President of the Family Division, Sir James Munby has put to rest rumours that he will be retiring next year.

In a speech at the Families Need Fathers’ Annual Conference this March, Munby told the audience that he had no plans to step down as President and that the claim, widely circulated by media outlets like The Times and The Law Society Gazette, was unfounded:

“There’s been a lot of what I think in some quarters is called “fake news”. The effect that I have announce my retirement – I have not. It’s even being said on a well-known website that I’ve decided to retire in despair at the system, which is not so.

This point has only emerged because some journalist with nothing better to do has rung up the judicial office and was told by the judicial office, “Sir James reaches the age of 70 in July 2018. He is required by statute to retire at his 70th birthday.” Which has become this very non-story.

I have no particular ambitions, although my ability to remain silent from the side-lines, freed from the fetters of judicial responsibility I suspect may be limited. I suspect I am thought of, in too many quarters, as too plain speaking and the price you pay for speaking truth to power, which is what I’ve done, I suspect I wouldn’t be welcome in certain places. Not that I have any particular wish to go there.”

The remark comes one month after articles published in the media suggested that a spokesman for the judiciary had confirmed Munby’s retirement over the phone to a journalist.

Whilst Munby may not be stepping down just yet, the question mark over his presidency remains.

A position of considerable authority, family law judges aspire to the Presidency both for its kudos and the opportunities for peerage and power it offers.

News of Munby’s alleged retirement did not go unnoticed, and one judge in particular looked like he had his eye on the prize.

Shortly after the bogus announcement at the beginning of February, Lord Justice McFarlane delivered an interesting speech for the The Bridget Lindley OBE Memorial Lecture 2017, on 7th March. The similarities between Munby’s openly political judgments and outspoken approach to the problems inside the family justice system, and McFarlane’s own attempt at mimicking that style, did not go unnoticed.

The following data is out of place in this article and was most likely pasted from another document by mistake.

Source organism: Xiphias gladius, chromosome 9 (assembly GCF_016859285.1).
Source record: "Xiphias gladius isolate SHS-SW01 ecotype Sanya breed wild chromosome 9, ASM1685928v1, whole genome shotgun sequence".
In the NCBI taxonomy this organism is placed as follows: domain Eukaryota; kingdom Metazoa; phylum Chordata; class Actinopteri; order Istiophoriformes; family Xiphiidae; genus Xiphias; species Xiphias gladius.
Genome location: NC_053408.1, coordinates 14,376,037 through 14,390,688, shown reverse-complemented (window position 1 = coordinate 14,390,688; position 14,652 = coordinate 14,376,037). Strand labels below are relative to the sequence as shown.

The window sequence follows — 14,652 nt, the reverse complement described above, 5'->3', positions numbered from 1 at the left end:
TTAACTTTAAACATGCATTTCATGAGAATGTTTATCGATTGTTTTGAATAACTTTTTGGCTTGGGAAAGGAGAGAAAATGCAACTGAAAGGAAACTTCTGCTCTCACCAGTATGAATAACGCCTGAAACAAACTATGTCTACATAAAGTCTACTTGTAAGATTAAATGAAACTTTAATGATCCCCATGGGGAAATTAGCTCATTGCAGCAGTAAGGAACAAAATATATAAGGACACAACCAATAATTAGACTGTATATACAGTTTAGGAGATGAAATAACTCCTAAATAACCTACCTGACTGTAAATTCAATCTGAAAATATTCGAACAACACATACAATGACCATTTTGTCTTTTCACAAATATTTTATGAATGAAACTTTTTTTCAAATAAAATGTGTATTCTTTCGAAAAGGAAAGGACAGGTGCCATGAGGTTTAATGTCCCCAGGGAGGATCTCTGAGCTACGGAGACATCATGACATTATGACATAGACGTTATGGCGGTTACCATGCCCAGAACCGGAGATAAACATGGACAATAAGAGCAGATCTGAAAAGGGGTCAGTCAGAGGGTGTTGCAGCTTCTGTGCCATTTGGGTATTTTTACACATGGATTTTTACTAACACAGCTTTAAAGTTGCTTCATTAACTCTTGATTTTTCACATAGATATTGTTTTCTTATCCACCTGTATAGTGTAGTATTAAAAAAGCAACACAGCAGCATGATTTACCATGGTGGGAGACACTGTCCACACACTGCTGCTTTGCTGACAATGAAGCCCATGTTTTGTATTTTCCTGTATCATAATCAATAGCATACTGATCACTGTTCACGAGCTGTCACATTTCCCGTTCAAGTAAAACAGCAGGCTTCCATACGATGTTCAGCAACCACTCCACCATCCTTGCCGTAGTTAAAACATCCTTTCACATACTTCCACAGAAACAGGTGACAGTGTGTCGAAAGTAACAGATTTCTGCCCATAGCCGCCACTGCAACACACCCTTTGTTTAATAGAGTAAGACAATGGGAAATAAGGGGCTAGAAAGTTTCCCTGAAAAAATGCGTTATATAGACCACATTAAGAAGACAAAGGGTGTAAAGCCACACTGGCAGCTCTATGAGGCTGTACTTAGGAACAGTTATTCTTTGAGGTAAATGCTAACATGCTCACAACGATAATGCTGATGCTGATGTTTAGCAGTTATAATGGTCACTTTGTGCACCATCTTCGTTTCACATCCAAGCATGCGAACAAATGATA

The speech was a brazen attempt at securing support from all sides – appealing to legal and child protection sectors, as well as families and in particular fathers who feel disenfranchised by the Family Court. It was a stunning display of chutzpah, even before Munby himself had gone on record to confirm the rumour.

But perhaps McFarlane’s confidence isn’t completely self manufactured. After spotting our piece on McFarlane’s bid for the presidency,  reliable sources told Researching Reform that he had been tipped as the next President by officials working in the corridors of power. And in November 2016, at The Family Justice Young People’s Board (FYPJB) conference in London, Munby allegedly told attendees that he would be retiring.

In an apparent change of heart, the current President has since decided to hold on to his title.

Munby’s growing impatience with a system that refuses to modernise or address its failings may well have given the Executive, and other government branches, a reason to force him out.

Nevertheless, any perceived or actual bids on the Presidency didn’t stop Munby from defending his position. One month after McFarlane’s call to arms, Munby retaliated with a well timed speech at the Families Need Fathers conference, quashing any suggestion that he would be retiring. Munby casually dropped this sentiment in at the end of his lecture, though the move was far from casual, or off the cuff.

McFarlane will now have to bide his time.

Many thanks to Family Coalition for alerting us to Munby’s speech and Penny Lilac for information on Munby’s comment that he would retire, at the conference in 2016.